[blog.] Raising Timothy
Published on December 7, 2012
In 18 months, God willing, my wife, children and I will be in a third world country sharing Christ with some of the most unreached people left on earth.
My kids are ages six, four and three. They will be a little bit older by the time we leave but they will still be young and we are trying to prepare them for this monumental change in lifestyle. They know the name of the country to which we are going and get excited every time we mention it but they don’t really grasp the enormity of the situation; at least not fully. We recently moved out of our house and into an apartment community to minister and had to give up our swing set and our backyard. They can’t run around in our 2nd floor apartment. They know why we are here and that we sacrificed those things to serve God. They are beginning to get glimpses of what it means to count the costs.
The other night we were talking about our future and my son was very excited that we would be telling people about Jesus.
I felt the need to tell him that while it is an absolute privilege to spread the Gospel, there are people in this world who do not want to hear it and may even be mean to us because of it. I saw the confusion in his face. How could someone not want to hear about Jesus when he is so good to us? I gathered them up in the living room and pulled out my son’s bible and read out of Acts 17. I read to them how Paul went to Thessalonica to tell people about Jesus. Some people believed but others did not and started a riot. They forced Paul to flee and they treated Paul’s friends badly. I closed the bible and my two boys ran to the bathroom to brush their teeth.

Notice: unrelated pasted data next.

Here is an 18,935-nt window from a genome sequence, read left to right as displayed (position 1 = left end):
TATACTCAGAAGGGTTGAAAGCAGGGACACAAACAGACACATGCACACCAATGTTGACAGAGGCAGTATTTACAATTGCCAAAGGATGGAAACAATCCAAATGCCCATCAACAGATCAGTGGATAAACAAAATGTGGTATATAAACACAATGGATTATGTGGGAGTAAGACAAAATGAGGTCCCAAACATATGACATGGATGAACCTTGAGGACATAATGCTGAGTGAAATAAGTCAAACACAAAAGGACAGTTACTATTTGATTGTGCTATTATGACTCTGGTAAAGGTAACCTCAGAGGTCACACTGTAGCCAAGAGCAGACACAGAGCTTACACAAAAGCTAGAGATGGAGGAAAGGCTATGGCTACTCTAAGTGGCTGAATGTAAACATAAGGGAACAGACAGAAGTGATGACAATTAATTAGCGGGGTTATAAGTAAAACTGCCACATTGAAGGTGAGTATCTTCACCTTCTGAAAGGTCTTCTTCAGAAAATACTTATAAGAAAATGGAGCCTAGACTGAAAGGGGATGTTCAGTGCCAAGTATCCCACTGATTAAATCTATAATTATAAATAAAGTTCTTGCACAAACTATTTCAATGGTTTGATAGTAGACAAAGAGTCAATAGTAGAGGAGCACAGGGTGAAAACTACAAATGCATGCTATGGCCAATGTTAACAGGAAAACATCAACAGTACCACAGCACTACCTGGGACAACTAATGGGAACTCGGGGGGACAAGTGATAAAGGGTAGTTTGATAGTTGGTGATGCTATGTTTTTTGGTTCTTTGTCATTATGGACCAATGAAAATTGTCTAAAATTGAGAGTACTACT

My daughter, however, sat quietly on my lap. She looked up at me in a way I have never been looked at before. She was thinking about the story and taking it to its logical conclusion. She was applying it to herself and I could see the distress on her face.
She said, “Dad, what if I tell people about Jesus and they don’t like me and don’t want to be my friends?”
I wish I could say that my faith was so strong that I didn’t doubt for a second we were doing the right thing; that I looked at her in the eye and quoted scripture about strength in the midst of persecution; that I told her Jesus calls us his friends. No. I felt bad for my little girl. I felt bad that I was going to take her away from a comfortable life. I felt scared for her and wanted to just hold her to keep her safe. I had seen my role in this house as a Paul who would strengthen his family and prepare them for this mission. I saw them as the Timothy’s who would need encouragement to endure hardship.
After a few long seconds the best that I could muster was “Jesus is our friend and daddy is your friend.”